Marla notes that combining Indian and Caribbean cuisines is a unique restaurant concept. Many parts of the Caribbean have a large Indian population, ... More
Marlas Caribbean Cuisine
Marla notes that combining Indian and Caribbean cuisines is a unique restaurant concept. Many parts of the Caribbean have a large Indian population, however. They were brought by the British as indentured workers to work the fields after the slave trade stopped. Marla has spiffed up the restaurant's interior by installing new carpeting, drapery, and table covers. The exterior of the building was recently painted and in the future will sport murals as well.
Dining out can be a really disappointing experience when one can cook. You often get meals you could have easily cooked better at a third or less of the cost. This is NOT the case with Marla's. First of, that woman can COOK. You get well seasoned food in sizable portions at extremely reasonable prices! It's crazy. Seriously, when I'm finish eating a meal there I'm so satisfied that I don't want to order desert, I want to order a pillow. Her dhalpourie chicken roti and her chicken stew dishes top my wish list on a weekly basis. I can cook for myself but that's some darn good food!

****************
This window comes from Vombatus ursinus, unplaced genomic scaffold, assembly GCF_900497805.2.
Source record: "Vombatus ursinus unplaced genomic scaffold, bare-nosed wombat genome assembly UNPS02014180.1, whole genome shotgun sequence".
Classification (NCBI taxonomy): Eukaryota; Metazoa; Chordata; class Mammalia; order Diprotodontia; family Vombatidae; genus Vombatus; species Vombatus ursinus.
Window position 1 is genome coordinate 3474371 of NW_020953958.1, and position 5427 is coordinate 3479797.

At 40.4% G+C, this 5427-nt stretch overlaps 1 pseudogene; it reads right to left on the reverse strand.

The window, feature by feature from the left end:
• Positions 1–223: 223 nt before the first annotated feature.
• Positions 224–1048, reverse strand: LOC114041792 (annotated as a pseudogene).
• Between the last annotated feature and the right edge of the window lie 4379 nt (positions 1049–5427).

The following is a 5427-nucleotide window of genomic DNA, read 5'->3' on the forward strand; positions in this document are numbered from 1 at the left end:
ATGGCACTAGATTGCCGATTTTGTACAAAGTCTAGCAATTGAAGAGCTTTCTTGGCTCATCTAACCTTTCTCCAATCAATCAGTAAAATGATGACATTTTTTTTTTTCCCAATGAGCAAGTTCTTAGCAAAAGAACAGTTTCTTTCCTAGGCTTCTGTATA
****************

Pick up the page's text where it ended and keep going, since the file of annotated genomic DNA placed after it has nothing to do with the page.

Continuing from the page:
Marla serves the best West Indian food in the Twin Cities. I've enjoyed my mother-in-law's Trinidadian food for 30 years, but my husband and I are living quite a few states away from Mom now. Marla keeps us from getting homesick. I go for the more unusual dishes, of which my favorites are the Curry Goat and the Curry Potato and Chana (chickpeas). I recommend eating both wrapped as a Roti inside a Dhalpouri (a puri dusted between its layers with chickpea flour). My husband, who is fond of fiercely spicy food, enjoys the Jerk Chicken Roti. You can get Samosas and Coco Bread and Jamaica Patties, but don't neglect other fantastic dishes you are unlikely to encounter anywhere in the Twin Cities: Oxtail Brown Down (stew), Saltfish and Tomatoes served with Yucca, and Doubles -- spicy chickpea and chutney filling sandwiched between mini-Indian bread -- a fiery appetizer I've never seen on any other menu. Wash it all down with Sorrel or Ting. Eat in or take out, Marla never fails to please!